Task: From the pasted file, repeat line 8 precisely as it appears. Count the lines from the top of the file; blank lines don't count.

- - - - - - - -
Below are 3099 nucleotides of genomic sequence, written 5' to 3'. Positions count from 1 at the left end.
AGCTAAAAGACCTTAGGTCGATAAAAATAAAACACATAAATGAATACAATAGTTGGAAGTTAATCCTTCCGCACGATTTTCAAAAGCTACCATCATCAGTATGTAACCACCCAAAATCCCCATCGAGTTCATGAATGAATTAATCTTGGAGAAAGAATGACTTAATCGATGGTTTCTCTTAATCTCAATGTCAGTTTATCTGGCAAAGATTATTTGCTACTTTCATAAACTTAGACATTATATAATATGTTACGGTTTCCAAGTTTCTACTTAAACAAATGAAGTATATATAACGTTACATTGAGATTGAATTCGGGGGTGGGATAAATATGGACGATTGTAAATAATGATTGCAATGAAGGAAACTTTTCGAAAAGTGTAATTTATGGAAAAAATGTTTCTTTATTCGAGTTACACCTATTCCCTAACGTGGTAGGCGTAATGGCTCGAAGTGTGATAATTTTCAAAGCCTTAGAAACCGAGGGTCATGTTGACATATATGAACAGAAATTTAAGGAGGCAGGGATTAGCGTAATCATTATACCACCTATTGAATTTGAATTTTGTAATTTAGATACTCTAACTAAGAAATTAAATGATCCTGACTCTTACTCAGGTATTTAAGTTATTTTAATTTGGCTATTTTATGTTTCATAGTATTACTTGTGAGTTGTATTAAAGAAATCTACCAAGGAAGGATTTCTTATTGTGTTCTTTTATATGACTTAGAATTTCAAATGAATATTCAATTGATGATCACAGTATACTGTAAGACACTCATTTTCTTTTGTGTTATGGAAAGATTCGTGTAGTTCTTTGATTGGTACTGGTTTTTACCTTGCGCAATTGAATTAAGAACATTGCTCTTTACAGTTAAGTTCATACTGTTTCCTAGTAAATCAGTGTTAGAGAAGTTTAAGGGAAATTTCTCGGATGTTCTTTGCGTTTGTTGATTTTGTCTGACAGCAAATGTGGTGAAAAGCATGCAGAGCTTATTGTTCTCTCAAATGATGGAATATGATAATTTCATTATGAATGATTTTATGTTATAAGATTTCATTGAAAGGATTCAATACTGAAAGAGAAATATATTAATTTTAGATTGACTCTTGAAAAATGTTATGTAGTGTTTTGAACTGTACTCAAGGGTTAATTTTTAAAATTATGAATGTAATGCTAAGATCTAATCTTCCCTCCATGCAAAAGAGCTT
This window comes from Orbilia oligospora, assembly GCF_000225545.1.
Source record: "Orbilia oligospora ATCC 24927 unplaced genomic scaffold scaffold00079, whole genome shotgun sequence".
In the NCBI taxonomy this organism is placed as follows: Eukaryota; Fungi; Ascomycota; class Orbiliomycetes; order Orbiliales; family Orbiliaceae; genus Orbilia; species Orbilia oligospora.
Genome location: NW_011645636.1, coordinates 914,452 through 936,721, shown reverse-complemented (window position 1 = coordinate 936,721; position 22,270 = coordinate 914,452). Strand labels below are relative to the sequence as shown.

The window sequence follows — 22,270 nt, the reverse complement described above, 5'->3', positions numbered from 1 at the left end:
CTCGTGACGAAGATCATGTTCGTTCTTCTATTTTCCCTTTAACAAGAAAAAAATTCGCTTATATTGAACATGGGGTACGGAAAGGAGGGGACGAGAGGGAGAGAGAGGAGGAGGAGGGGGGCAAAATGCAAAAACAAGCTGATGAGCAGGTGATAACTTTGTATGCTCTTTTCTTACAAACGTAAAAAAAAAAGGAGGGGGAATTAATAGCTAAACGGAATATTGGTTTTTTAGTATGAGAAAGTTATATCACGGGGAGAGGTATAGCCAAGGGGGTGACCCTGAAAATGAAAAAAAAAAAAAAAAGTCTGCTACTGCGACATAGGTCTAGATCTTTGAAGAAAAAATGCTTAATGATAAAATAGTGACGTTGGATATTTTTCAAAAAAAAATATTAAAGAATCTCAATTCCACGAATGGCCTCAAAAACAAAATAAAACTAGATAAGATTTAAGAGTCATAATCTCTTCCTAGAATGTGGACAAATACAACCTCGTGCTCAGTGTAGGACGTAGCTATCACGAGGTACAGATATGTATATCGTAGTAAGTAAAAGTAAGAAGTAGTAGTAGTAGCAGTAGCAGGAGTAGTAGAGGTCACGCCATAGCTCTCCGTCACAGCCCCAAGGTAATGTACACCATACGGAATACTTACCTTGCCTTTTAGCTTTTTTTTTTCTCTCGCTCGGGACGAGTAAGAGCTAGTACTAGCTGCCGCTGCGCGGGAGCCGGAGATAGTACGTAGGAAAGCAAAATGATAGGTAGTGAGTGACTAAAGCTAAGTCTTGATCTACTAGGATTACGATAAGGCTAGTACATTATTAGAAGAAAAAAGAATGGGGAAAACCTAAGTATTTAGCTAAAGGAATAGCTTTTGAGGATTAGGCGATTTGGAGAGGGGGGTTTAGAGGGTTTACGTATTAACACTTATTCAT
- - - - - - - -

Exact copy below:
CTCGTGACGAAGATCATGTTCGTTCTTCTATTTTCCCTTTAACAAGAAAAAAATTCGCTTATATTGAACATGGGGTACGGAAAGGAGGGGACGAGAGGGAGAGAGAGGAGGAGGAGGGGGGCAAAATGCAAAAACAAGCTGATGAGCAGGTGATAACTTTGTATGCTCTTTTCTTACAAACGTAAAAAAAAAAGGAGGGGGAATTAATAGCTAAACGGAATATTGGTTTTTTAGTATGAGAAAGTTATATCACGGGGAGAGGTATAGCCAAGGGGGTGACCCTGAAAATGAAAAAAAAAAAAAAAAGTCTGCTACTGCGACATAGGTCTAGATCTTTGAAGAAAAAATGCTTAATGATAAAATAGTGACGTTGGATATTTTTCAAAAAAAAATATTAAAGAATCTCAATTCCACGAATGGCCTCAAAAACAAAATAAAACTAGATAAGATTTAAGAGTCATAATCTCTTCCTAGAATGTGGACAAATACAACCTCGTGCTCAGTGTAGGACGTAGCTATCACGAGGTACAGATATGTATATCGTAGTAAGTAAAAGTAAGAAGTAGTAGTAGTAGCAGTAGCAGGAGTAGTAGAGGTCACGCCATAGCTCTCCGTCACAGCCCCAAGGTAATGTACACCATACGGAATACTTACCTTGCCTTTTAGCTTTTTTTTTTCTCTCGCTCGGGACGAGTAAGAGCTAGTACTAGCTGCCGCTGCGCGGGAGCCGGAGATAGTACGTAGGAAAGCAAAATGATAGGTAGTGAGTGACTAAAGCTAAGTCTTGATCTACTAGGATTACGATAAGGCTAGTACATTATTAGAAGAAAAAAGAATGGGGAAAACCTAAGTATTTAGCTAAAGGAATAGCTTTTGAGGATTAGGCGATTTGGAGAGGGGGGTTTAGAGGGTTTACGTATTAACACTTATTCAT